The summary of this survey is presented below which mainly had three components viz. medical, veterinary and survey of rabies free areas.
Twenty-one Medical Colleges with geoscatter distribution of the country were identified. In each medical college, the survey was done under a Principal Investigator (with minimum MD qualification) with the help of 3 to 4 medical postgraduates/ interns with aptitude for surveys work. The Principal Investigators were trained in a One-day Workshop on 24th February 2003 at APCRI HQs, KIMS. Bangalore. The Departments of Community Medicine, of 21 medical colleges did the community based household survey covering a total of 8500 households (2194 urban and 6306 rural) from 84 randomly chosen communities (21 urban and 63 rural @ 1 urban and 3 rural for each medical college) and cases of animal bites and their management information was obtained. The total population covered was 52,731 (as against a target population of 40,000 at 90% confidence level and 10% permissible error). Also information about pet/household dog and cat and aspects of their care was enquired. Additionally, data about hospital incidence of human rabies was obtained from the isolation hospitals of the medical colleges for the last 10 years (1992-2001).
Besides, the medical colleges (Each medical college to search atleast 500,000 population viz. 125,000 urban and 375,000 rural) covered about 10.8 million population (as against a target of 10 million population at 90% confidence level and 10% permissible error) through an active community search involving the local health staff and other community informants and looked for human rabies deaths in the last 3 years in urban and last 5 years in rural areas. The search was done for a 6 week ± 2 weeks period during March to May 2003. All the households having human rabies deaths were visited and medical college team collected the clinico-epidemiological information through a verbal autopsy.
The Commonwealth Veterinary Association, a collaborating agency through postal questionnaire obtained the data on rabies in animals during 1992-2001 from 18 Veterinary Colleges and 5 Premier Institutions in the country.
3. Rabies Free Areas
The islands of Andaman & Nicobar and Lakshadweep were personally visited by the APCRI survey team members in July and August 2003 (4 days each) and data was obtained from both medical and veterinary departments.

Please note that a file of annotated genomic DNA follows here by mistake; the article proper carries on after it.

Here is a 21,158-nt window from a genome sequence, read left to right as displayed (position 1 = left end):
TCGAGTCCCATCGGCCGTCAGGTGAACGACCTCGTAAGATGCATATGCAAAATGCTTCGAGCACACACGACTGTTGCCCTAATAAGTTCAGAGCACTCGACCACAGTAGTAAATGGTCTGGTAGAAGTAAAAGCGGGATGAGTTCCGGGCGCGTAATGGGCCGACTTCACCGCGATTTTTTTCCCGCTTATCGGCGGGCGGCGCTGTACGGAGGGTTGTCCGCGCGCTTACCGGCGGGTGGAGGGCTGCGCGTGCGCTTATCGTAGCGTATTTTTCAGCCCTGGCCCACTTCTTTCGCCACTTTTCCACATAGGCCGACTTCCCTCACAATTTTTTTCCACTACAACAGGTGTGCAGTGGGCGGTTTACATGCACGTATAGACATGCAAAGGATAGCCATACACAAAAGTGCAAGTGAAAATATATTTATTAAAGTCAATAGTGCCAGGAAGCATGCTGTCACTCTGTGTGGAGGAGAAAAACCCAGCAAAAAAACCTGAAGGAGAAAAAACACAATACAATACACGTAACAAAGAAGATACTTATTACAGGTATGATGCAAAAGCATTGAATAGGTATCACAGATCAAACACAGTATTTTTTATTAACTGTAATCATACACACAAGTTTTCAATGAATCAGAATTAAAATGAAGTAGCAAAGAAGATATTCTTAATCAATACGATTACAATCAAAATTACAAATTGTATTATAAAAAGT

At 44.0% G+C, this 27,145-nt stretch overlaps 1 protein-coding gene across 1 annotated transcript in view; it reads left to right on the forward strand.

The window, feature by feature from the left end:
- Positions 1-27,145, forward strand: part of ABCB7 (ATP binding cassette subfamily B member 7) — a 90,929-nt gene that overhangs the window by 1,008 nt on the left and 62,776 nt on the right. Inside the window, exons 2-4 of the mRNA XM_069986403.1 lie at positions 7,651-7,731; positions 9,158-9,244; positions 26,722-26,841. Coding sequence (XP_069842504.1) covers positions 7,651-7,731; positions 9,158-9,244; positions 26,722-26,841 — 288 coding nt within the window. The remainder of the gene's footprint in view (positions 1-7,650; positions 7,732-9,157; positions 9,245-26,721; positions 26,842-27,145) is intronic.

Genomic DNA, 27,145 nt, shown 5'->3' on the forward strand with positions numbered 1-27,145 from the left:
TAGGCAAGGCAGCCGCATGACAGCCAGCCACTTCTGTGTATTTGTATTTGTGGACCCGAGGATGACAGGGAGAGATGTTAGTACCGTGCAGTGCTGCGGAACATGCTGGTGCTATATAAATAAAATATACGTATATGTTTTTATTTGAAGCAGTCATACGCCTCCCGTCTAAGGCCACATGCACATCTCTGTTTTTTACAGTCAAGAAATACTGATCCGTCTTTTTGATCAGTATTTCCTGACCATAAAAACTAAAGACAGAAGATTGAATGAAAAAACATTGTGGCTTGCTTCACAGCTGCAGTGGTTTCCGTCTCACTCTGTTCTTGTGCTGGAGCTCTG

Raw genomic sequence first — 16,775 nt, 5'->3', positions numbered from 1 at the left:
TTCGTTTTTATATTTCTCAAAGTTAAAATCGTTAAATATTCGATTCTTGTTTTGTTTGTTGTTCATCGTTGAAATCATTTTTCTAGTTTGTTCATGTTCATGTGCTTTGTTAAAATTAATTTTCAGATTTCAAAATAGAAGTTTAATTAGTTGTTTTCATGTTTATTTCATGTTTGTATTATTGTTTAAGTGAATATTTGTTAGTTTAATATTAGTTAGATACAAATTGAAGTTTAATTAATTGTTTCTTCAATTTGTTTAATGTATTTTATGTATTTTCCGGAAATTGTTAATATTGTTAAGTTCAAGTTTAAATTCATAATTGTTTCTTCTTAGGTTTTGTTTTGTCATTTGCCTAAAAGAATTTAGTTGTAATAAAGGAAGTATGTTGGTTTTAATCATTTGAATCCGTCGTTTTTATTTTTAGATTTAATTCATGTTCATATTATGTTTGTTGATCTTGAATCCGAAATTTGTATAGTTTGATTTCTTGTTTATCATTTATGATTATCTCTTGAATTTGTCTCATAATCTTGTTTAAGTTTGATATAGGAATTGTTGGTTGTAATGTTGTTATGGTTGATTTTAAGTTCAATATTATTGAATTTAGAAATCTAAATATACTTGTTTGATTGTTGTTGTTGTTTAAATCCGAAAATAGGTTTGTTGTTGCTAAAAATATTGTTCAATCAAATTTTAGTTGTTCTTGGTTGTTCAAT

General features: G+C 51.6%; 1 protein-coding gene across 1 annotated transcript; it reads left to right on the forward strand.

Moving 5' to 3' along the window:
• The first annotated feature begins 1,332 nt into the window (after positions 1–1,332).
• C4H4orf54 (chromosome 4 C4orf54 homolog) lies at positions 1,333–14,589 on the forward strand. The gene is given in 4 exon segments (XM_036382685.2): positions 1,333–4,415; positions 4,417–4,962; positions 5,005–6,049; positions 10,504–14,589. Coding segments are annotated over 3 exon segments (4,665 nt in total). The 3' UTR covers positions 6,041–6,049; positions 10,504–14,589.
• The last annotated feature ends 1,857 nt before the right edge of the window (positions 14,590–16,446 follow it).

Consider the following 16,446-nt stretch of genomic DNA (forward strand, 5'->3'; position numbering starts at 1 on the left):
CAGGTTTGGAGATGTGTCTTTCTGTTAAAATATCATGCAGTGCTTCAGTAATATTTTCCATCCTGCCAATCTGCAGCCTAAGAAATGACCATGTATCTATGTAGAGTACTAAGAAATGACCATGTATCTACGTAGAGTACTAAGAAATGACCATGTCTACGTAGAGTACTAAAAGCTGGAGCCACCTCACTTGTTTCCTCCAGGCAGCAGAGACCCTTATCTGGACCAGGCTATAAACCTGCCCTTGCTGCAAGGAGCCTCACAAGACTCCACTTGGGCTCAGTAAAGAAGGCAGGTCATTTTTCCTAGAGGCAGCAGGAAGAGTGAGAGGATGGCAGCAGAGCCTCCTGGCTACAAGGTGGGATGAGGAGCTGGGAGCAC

All the data was obtained by using structured, pretested, appropriate survey instruments. The survey duration was 6 months viz. March-August, 2003. The survey was monitered independently by WHO in May 2003 wherein 4 medical colleges were visited. The data was analyzed by Centre for Research in Health and Social Welfare Management (another collaborating agency) using SPSS Software.
The decadal (1992-2001) data from the isolation hospitals showed human rabies to be endemic and stable in the mainland India consequently, the community search for human cabies from 21 medical colleges revealed a total of 235 cases. The majority of human rabies deaths occurred in adults (64.7%) males (71.1%) and from poor/low income group (87.6%). The main animal responsible for human rabies was dog (96.2%), and sites of bite were lower limb (56.2%), upper limb (20.9%) and hands (17%). About 79% of rabies victims did not receive any anti-rabies vaccination and of those who took the vaccine (NTV/TCV) most of them did not complete the full course. The incubation period ranged from 2 weeks to 6 months duration in the vast majority (85%); it was lowest in bite on hands (8 days) and head & face (12 days). About 60% of victims had resorted to indigenous treatment and 55% sought hospital admission. Hydrophobia (95%) and aerophobia (66.4%) were the predominant clinical case features observed. About 50.6% died at home and autopsy was not done in any. A projected estimate of annual human rabies incidence based on the survey worked out to 17, 137 (14, 109 to 20, 165 with 95% confidence) for the country or 1.7 per 100,000 population. An addition of 20% to include paralytic/atypical form of rabies provides an estimate of 20,565.